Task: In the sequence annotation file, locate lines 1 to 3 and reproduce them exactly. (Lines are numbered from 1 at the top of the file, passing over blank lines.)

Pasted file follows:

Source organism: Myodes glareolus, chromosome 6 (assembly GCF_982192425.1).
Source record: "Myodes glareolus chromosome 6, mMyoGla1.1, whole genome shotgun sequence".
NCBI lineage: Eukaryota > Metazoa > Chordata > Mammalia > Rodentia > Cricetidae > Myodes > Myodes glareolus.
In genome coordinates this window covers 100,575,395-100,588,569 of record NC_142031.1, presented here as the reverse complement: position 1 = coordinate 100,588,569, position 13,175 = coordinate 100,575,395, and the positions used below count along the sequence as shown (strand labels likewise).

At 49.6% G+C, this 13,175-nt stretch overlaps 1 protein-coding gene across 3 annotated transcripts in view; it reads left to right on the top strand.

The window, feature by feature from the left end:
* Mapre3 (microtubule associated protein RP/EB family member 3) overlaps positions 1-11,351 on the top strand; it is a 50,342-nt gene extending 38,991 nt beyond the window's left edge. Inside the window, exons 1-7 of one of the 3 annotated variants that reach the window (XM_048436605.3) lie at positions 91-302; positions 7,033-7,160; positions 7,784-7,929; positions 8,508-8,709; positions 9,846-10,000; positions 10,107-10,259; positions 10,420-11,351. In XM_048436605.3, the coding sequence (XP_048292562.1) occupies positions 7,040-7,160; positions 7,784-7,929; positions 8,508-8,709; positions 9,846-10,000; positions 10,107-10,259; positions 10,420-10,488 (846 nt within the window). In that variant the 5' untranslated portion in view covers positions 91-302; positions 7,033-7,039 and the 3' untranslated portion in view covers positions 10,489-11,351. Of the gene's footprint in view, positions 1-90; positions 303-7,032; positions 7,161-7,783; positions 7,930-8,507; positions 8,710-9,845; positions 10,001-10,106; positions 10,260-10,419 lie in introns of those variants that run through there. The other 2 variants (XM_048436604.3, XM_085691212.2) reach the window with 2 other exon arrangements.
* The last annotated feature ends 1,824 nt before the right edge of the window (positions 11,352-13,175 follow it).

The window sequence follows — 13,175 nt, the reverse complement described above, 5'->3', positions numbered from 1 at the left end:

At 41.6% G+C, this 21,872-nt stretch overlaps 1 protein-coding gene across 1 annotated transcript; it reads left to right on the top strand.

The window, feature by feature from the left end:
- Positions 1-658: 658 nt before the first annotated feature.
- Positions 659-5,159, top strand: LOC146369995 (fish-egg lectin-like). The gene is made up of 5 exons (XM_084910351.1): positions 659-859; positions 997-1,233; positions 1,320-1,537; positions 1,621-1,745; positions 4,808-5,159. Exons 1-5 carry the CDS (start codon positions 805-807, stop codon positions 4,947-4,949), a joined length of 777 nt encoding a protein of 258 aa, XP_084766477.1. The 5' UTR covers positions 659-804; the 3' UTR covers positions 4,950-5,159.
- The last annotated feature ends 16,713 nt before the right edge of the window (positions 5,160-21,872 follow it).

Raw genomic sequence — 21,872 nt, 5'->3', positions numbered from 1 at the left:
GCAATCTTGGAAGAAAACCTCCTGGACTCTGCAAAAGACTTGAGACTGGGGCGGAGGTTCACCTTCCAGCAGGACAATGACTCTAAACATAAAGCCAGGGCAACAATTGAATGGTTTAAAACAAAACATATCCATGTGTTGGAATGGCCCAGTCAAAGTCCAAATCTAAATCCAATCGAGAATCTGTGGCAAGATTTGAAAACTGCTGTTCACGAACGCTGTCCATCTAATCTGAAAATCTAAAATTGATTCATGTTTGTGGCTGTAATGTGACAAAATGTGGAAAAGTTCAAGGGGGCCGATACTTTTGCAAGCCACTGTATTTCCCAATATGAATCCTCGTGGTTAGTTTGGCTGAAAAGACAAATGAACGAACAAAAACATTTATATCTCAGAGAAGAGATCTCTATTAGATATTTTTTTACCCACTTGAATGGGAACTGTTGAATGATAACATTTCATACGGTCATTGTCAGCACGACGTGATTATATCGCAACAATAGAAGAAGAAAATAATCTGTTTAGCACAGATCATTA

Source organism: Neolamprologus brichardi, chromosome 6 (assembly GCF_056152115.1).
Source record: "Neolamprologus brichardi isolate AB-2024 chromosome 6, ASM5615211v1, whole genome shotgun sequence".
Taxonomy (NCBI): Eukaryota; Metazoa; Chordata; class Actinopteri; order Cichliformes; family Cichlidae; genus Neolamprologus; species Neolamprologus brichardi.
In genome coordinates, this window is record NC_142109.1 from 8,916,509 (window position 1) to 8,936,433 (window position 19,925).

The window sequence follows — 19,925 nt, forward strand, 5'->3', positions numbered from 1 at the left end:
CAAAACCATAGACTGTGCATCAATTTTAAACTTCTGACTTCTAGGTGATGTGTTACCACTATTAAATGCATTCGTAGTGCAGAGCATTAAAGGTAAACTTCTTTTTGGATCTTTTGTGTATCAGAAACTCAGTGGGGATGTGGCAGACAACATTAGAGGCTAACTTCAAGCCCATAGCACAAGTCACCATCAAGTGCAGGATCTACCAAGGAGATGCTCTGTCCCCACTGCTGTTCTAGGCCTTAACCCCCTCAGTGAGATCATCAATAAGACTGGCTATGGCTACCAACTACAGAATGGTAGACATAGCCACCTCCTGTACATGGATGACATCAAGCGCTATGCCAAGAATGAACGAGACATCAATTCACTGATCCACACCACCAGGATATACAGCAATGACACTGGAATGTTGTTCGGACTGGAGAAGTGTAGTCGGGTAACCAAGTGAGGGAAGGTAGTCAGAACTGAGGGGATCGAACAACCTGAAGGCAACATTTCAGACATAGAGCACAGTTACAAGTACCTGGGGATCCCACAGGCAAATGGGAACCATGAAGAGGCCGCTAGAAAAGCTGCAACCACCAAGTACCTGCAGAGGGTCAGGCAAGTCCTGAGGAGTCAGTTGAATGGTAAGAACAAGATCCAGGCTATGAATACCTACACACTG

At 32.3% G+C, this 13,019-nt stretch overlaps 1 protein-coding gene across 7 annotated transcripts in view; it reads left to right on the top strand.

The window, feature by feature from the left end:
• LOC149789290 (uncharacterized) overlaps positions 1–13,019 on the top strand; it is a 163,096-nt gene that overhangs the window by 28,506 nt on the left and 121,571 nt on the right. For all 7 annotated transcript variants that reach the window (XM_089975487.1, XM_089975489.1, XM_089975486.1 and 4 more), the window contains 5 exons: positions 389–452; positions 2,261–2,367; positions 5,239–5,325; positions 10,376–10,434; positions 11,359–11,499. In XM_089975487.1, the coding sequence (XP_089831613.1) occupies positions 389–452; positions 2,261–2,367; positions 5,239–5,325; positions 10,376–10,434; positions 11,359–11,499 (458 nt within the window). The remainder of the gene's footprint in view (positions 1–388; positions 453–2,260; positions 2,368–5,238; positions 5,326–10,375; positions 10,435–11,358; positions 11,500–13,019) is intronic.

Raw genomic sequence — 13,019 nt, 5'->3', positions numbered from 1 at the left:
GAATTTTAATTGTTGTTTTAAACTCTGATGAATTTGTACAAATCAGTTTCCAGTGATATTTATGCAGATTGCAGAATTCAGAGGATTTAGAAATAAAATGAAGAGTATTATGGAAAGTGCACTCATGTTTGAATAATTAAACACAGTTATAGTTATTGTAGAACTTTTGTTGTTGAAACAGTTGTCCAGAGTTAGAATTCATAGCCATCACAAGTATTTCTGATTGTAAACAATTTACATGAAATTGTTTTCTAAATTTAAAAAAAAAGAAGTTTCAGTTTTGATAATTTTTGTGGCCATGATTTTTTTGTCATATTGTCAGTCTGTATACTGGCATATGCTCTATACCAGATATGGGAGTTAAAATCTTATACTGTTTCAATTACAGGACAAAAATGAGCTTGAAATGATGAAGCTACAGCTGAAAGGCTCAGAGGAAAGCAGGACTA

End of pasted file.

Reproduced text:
Source organism: Myodes glareolus, chromosome 6 (assembly GCF_982192425.1).
Source record: "Myodes glareolus chromosome 6, mMyoGla1.1, whole genome shotgun sequence".
NCBI lineage: Eukaryota > Metazoa > Chordata > Mammalia > Rodentia > Cricetidae > Myodes > Myodes glareolus.